It turns out that this is exactly what happens. Relatively acceptable error does become unacceptable in the ColorChecker. In reality this display is likely to be inaccurate for any color-sensitive use case, and color reproduction is unlikely to be close to the original image. It’s definitely better than the Galaxy S for color accuracy though.

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  • jabber - Sunday, July 27, 2014 - link

    I beg your pardon? Please explain a little more? Reply
  • SentinelBorg - Monday, July 28, 2014 - link

    Samsung phones since the S2 have different color modes you can choose from. The movie/video/cinema/whatever mode is usually the one closest to sRGB. No need to root it. Reply
  • plonk420 - Saturday, July 26, 2014 - link

    still waiting for oLED monitors, considering SED is dead... : / Reply
  • extide - Tuesday, July 29, 2014 - link

    What do you mean waiting for OLED? OLED has been around for a while, I mean.. this article... Reply
  • Alexey291 - Saturday, July 26, 2014 - link

    I still find it funny that anand is trying so hard to push display accuracy.

    Except for the 3.5 anon-geeks commenting on this website nobody cares. People like pretty colours not "perfect colour accuracy" on a 4.3" (or even 5" - either way the size is tiny). Nobody ever ran the sammy displays in movie mode. Everyone who knows how - turns on Dynamic instantly because its simply prettier to look at.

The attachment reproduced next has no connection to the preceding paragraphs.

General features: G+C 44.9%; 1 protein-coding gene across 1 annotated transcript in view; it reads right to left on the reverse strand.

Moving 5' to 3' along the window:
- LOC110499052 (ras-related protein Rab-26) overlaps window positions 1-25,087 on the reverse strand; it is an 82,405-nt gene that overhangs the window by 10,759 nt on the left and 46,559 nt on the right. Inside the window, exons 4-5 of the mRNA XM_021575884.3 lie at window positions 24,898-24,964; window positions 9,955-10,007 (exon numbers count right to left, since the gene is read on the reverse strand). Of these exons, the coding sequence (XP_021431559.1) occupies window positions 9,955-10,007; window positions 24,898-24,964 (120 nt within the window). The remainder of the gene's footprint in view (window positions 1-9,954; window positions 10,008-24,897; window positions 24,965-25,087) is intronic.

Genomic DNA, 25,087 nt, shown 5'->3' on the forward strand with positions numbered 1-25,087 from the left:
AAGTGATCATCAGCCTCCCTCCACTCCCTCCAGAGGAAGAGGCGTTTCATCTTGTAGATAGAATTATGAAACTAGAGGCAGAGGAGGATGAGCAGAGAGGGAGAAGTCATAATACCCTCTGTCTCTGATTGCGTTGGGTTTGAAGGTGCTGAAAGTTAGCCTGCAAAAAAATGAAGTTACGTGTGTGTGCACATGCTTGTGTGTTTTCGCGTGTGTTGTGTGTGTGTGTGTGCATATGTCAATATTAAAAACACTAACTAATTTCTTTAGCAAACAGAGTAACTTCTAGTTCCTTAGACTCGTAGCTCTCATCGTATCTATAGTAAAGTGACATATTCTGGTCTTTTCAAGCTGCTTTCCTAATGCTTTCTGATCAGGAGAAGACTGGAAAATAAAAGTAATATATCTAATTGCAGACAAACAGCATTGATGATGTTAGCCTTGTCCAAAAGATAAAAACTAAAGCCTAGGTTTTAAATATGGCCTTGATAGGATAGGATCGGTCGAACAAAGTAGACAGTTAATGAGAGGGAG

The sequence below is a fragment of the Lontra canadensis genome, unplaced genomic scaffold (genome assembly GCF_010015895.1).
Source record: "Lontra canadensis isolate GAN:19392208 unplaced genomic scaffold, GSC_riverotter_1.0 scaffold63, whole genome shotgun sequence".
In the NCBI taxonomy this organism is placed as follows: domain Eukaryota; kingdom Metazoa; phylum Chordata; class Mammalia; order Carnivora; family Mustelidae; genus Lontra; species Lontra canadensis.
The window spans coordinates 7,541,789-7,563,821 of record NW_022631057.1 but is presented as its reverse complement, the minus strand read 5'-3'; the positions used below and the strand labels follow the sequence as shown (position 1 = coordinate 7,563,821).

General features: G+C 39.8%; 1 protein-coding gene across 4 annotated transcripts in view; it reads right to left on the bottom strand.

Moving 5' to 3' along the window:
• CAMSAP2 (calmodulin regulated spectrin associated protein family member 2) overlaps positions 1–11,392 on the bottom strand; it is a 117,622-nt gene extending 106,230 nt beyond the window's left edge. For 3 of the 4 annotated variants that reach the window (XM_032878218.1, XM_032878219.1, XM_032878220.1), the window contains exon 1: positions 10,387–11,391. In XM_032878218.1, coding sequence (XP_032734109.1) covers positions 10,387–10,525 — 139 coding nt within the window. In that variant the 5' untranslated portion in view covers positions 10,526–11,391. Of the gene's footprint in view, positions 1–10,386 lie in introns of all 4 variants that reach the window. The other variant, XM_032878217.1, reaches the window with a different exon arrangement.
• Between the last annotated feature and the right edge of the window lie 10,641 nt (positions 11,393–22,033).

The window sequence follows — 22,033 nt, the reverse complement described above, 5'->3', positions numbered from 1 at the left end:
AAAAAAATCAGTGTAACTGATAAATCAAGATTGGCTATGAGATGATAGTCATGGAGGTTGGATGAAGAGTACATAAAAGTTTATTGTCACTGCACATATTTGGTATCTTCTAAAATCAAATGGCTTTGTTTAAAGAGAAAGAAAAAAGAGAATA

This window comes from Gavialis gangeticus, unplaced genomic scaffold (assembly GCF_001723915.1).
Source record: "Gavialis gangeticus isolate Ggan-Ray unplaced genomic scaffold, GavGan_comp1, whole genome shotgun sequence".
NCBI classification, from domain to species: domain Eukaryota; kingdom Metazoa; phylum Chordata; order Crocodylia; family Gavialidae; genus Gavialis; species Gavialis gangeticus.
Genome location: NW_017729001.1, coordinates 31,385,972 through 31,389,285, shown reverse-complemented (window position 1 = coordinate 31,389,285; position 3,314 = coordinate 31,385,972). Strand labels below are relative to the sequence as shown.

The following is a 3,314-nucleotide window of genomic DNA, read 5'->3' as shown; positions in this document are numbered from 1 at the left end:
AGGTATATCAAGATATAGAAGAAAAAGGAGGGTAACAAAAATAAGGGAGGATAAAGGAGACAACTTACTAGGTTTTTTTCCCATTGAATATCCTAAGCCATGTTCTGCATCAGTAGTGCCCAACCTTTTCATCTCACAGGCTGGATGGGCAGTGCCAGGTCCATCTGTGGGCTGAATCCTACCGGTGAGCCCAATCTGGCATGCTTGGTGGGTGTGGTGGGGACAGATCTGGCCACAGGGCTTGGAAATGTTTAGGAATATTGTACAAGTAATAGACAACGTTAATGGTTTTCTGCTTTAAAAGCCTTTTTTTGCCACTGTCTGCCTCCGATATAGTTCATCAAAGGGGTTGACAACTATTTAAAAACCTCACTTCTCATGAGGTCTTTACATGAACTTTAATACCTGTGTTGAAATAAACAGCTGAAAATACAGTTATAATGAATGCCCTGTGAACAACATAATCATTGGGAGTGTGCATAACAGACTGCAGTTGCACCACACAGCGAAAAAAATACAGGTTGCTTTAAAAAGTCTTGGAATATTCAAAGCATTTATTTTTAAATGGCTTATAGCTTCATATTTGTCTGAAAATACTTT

But yeah rgb colours or whatever. They matter or something.
    Reply
  • jwcalla - Saturday, July 26, 2014 - link

    I agree that color accuracy is of no consequence to me (and probably most others) on a smartphone. I don't even necessarily consider it a positive benefit which is why I find these articles here somewhat mystifying. Reply
  • name99 - Saturday, July 26, 2014 - link

    Accuracy matters if you use multiple devices in your life. For example it was very clear to me (and I'm not an artist or a color snob) that the contacts photos on my iPhone 1 looked different from the contacts photos on my iMac 2007. (Of course these were the same photos, being shared through iTunes.) It's not a big deal, but these are things you see every day, and it's irritating that the one you see seems redder than the other one you see.